“I’m still struggling to get the tyres working. I have quite a smooth driving style so maybe that’s why I haven’t been able to switch them on as well as Nico, who has a more aggressive approach.”

      Watching on-board videos from di Resta, he’s not like Hamilton in his aggression … but nor is he at the opposite end of the scale, like Jenson Button. Of the two, he’s probably more like Hamilton than Button, if only just, but I for one would not call his driving style “smooth”, much less “quite smooth”. Combined with his comments that McLaren took Sergio Perez to replace Hamilton because he was “more marketable” than di Resta (McLaren have never confirmed they even looked at him; if anything, Martin Whitmarsh has implied that they were more interested in Nico Hulkenberg), it would appear that di Resta’s intention is to try and make himself out to be the ideal choice for McLaren because a similar driving style to Jenson Button would help with car development.

      Between making excuses for his poor performance, trying to set himself up for a drive with a bigger team, and his passive-aggressive character assassination of drivers who get promoted before him, it’s a wonder Paul di Resta has enough time to actually race in the car he has. Given the results he’s been getting, one could make the case that he’s too distracted by his future to concern himself with the present. If he really wants to drive for a front-running team, then perhaps he should stop worrying about next year and instead focus on this year, and actually achieve some results that might get the attention of a front-running team. Because at the current rate, the only way he’s going to wind up racing for McLaren or Ferrari or Red Bull is if they have to do what McLaren did at the end of 2007 and take the next-best alternative because their preferred option is not available.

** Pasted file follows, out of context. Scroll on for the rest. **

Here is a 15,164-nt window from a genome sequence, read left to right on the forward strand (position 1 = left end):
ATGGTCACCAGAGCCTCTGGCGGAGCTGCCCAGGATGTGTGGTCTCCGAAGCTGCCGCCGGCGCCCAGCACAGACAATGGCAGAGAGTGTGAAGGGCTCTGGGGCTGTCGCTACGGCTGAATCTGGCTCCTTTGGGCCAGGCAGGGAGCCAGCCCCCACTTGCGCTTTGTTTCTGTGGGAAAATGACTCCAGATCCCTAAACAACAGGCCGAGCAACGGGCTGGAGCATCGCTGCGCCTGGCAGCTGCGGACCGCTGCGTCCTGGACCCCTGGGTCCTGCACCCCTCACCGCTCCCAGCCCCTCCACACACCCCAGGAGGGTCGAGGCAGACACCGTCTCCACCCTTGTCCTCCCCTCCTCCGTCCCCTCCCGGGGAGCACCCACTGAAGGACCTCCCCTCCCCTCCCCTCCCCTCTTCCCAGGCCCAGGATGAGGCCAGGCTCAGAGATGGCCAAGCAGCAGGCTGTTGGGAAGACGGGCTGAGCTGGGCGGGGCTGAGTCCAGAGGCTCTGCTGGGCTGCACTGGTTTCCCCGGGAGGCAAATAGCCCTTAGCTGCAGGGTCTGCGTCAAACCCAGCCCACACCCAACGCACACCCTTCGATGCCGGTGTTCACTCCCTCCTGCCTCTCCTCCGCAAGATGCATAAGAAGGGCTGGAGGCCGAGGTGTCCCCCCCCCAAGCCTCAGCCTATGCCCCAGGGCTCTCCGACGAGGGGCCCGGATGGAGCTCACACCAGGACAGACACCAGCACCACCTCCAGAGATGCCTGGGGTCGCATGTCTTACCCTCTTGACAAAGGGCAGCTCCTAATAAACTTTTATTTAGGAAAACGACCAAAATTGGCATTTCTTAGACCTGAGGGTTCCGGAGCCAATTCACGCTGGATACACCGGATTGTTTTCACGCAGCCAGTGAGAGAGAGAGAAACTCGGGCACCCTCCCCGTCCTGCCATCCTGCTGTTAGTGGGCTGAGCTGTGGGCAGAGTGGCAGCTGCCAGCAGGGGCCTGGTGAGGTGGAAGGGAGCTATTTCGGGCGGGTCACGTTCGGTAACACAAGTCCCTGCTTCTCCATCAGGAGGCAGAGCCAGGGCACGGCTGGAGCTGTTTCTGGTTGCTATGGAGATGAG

1. Ha, its clear you don’t rate DiResta as high as some of the British media do (I agree that there are other drivers who deserve being in that top 10 more than him)

        1. I’ve said it before, and doubtless I’ll say it again – I think that attitude is important. And I don’t like Paul di Resta’s attitude. When a driver misses out on Q3 by a fraction of a second, I like it when he says “I came into Turn 8 too quickly, missed the apex and then got on the power too quickly coming out and spun the tyres up; that’s why I missed out on Q3”. Conversely, I don’t like it when he says “I was just about to set a good lap, but then the track temperature rose by half a degree and suddenly we were running in conditions that we hadn’t seen all weekend, and I couldn’t get the tyres to work. I drove a perfect lap, but it just wasn’t good enough, and that’s why I missed out on Q3”, particularly when the replay shows that the driver missed the apex of Turn 8 and spun his wheels up coming out of it.